O come, all ye faithless
A close friend’s father recently passed away.
Being the only male of the house, my friend was responsible for the rites and rituals to be duly conducted after a death.
And there were several of them, all of which he explained to me in somewhat disdainful detail, after recovering from his personal grief.
After the cremation, he was made to separate the bones from the coal and ash and collect them. He had to then visit Nashik (accompanied by a strictly even number of people), to submerge the bones in a ‘holy river’.
He described this river in words I refrain from repeating for they may offend, but in short, it was a river coagulated with bones, ash, washing detergents, dead flowers, red powder, and the collective essence of thousands of devotees bathing themselves in the same water for an assured ticket to heaven.
He had to pick from the several hundred pundits, who offered their services for a price after a good deal of bargaining, to conduct a pooja in which he was told to repeat a certain practice 400 times. Why or how this number came about, was a mystery to him, but he didn’t complain. Rather this, than throw one of his father’s bones at the back of a beggar after feeding him. (This was told to him by a pundit in Mumbai, but fortunately he wasn’t made to do it by the Nashik one.)
After half a day spent there, he vowed never ever to repeat this journey, God forbid, for other deaths in the family.
On the 12th day after the funeral, the family had to conduct another pooja at home during which the youngest, unmarried girl of the house had to be accorded respect. Lacking a candidate from the family, they had to settle for the young house help. My friend said he was almost amused at the girl’s bewilderment, when an elderly aunt washed her feet and asked for the 20-year-old’s blessings.
My friend, being a conventional, suburban, almost-atheist 26-year-old, did what he was told by the maharaj and pundits, to appease his mother and grandmother. But not out of respect or conviction for the unexplained customs ascribed by his religion.
To assuage his incredulity towards his religion’s beliefs, I shared with him one of my own faith’s baffling customs.
When my grandfather passed away last year, my nani had to follow a particular mourning ritual. For four months, the widow cannot get out of the house, cannot wear coloured clothes, and at no cost can she see, meet or talk to any men, except her closest family’s male members. I’m not sure how voluntary house arrest and self-imposed exile, help women get over the grief of losing their husbands, and I don’t care to find out either way.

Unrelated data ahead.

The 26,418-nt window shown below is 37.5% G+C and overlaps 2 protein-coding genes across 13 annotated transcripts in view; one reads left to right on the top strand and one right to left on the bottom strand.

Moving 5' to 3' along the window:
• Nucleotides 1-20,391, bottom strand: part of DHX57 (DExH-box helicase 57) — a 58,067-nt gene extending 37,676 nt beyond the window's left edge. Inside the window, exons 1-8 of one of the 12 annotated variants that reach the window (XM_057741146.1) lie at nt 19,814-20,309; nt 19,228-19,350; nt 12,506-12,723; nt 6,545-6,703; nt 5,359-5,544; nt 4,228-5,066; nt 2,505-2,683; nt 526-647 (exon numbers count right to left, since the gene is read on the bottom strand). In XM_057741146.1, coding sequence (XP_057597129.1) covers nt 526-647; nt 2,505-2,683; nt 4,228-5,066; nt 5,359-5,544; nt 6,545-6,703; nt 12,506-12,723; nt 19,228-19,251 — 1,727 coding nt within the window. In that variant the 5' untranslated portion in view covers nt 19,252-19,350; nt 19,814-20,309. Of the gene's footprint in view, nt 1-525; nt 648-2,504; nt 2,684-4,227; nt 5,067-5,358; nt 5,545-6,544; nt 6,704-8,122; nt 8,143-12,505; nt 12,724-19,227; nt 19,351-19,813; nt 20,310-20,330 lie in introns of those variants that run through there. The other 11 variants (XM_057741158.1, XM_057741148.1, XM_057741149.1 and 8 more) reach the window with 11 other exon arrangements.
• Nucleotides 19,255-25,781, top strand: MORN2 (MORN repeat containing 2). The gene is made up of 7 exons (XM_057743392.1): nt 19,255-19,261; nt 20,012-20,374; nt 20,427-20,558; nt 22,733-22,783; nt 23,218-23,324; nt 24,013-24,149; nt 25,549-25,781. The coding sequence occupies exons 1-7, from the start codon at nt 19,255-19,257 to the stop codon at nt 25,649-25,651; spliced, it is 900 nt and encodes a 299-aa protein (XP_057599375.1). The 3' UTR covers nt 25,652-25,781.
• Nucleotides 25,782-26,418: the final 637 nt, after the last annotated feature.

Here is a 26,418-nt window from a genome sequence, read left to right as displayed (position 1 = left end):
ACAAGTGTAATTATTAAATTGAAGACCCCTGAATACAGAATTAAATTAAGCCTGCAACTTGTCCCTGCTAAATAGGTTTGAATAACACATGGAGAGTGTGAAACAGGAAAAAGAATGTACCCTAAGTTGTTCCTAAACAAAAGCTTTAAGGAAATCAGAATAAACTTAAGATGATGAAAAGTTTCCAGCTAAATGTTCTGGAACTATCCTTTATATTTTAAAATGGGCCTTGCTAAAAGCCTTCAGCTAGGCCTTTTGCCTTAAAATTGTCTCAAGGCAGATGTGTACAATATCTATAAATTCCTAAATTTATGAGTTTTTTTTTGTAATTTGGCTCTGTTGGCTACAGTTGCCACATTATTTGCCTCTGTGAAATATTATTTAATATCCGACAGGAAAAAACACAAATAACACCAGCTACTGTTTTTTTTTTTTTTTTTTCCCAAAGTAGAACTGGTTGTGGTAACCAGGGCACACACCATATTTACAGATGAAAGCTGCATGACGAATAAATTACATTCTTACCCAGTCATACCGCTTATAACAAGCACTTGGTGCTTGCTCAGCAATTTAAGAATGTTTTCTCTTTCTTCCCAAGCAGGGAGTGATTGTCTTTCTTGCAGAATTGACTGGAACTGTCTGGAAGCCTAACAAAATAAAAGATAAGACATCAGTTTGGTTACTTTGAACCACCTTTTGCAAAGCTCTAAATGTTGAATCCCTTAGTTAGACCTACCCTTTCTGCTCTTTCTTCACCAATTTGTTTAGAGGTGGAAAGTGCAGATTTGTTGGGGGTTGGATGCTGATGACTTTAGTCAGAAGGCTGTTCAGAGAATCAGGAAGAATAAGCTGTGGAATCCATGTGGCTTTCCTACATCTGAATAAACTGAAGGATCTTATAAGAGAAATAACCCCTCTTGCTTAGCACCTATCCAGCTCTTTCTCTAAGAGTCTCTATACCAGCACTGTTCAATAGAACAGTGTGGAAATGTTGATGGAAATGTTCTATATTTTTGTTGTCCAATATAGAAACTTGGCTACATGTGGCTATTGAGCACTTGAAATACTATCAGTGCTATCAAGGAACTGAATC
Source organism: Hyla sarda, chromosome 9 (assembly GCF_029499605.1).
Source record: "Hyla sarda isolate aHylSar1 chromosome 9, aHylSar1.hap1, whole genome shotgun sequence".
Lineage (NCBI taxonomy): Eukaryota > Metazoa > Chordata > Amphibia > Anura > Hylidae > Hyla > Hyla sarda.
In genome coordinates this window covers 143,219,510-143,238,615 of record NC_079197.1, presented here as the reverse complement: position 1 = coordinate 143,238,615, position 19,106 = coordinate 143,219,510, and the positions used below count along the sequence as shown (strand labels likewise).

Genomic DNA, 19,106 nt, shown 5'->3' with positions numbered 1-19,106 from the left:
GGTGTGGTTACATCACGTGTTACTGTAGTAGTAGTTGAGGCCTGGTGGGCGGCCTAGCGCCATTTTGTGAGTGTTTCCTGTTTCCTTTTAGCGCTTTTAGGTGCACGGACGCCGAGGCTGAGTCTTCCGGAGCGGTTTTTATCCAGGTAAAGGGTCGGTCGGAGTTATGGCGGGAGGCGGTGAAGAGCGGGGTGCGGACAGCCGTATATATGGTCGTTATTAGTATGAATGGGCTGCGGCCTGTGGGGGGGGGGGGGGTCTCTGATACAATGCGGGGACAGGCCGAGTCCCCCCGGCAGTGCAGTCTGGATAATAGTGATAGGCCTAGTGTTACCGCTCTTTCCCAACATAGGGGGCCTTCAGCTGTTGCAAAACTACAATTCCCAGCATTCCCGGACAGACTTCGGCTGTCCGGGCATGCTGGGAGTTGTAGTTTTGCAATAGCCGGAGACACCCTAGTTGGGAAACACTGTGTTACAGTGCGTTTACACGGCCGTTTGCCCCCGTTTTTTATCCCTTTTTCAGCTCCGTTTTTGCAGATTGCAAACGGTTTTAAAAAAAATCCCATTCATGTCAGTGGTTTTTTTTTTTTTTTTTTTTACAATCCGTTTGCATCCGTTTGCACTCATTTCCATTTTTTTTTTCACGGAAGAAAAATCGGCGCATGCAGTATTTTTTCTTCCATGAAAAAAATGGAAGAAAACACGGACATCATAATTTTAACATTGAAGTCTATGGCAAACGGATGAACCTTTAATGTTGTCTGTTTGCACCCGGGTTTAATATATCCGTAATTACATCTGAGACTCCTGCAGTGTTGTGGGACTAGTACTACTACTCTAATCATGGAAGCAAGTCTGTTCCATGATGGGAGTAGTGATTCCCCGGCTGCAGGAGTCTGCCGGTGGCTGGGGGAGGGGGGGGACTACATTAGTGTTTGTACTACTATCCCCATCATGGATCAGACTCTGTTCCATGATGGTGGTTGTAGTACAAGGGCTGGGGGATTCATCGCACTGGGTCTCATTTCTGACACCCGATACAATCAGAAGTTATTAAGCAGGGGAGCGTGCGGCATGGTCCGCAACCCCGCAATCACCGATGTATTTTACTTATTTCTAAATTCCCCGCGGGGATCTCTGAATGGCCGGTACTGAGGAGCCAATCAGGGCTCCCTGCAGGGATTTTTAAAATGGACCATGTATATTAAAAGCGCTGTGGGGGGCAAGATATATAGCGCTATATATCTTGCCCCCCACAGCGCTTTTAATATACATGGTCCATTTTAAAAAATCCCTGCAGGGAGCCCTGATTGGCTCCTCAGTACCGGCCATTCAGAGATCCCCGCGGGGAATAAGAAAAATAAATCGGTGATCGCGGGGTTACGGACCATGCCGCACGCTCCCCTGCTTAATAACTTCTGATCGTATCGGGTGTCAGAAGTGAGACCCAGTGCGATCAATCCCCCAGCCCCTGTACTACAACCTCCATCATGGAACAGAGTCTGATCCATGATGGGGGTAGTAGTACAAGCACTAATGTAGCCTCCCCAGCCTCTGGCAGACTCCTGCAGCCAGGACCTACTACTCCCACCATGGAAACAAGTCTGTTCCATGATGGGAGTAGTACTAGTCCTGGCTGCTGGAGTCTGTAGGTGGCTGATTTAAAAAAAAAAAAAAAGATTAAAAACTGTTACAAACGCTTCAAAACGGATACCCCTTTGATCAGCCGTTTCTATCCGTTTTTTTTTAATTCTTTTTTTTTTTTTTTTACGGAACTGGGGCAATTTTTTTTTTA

I can somewhat empathise why our parents’ and our grandparents’ generations adhere to their respective religions’ rituals with unflinching faith.
In their world, they don’t find the need to question or doubt what they have been told by elders and what has been done for years on end. Even when they do doubt a particularly pointless ritual, if at all, then fear of God and society, leaves these doubts unvoiced. When youngsters try to reason with them, their standard response is, “What’s the harm in just doing it?”
Yes, I can empathise, but I can’t sympathise. Yes, we may have no knowledge about our religion’s ancient mores, but not to question them, especially when they are questionable, is not something I can do.
My friend and I felt that our generation, which is mostly a shallow, unbelieving, faithless, cynical, liberal, post-modern generation, ought to discontinue with rituals that didn’t hold meaning or value to us.
We hoped that genuine emotions would suffice to deal with the loss of loved ones, and simple, modest practices would let their souls rest in peace.
We hoped that these myriad, mysterious rituals would simply die a natural death.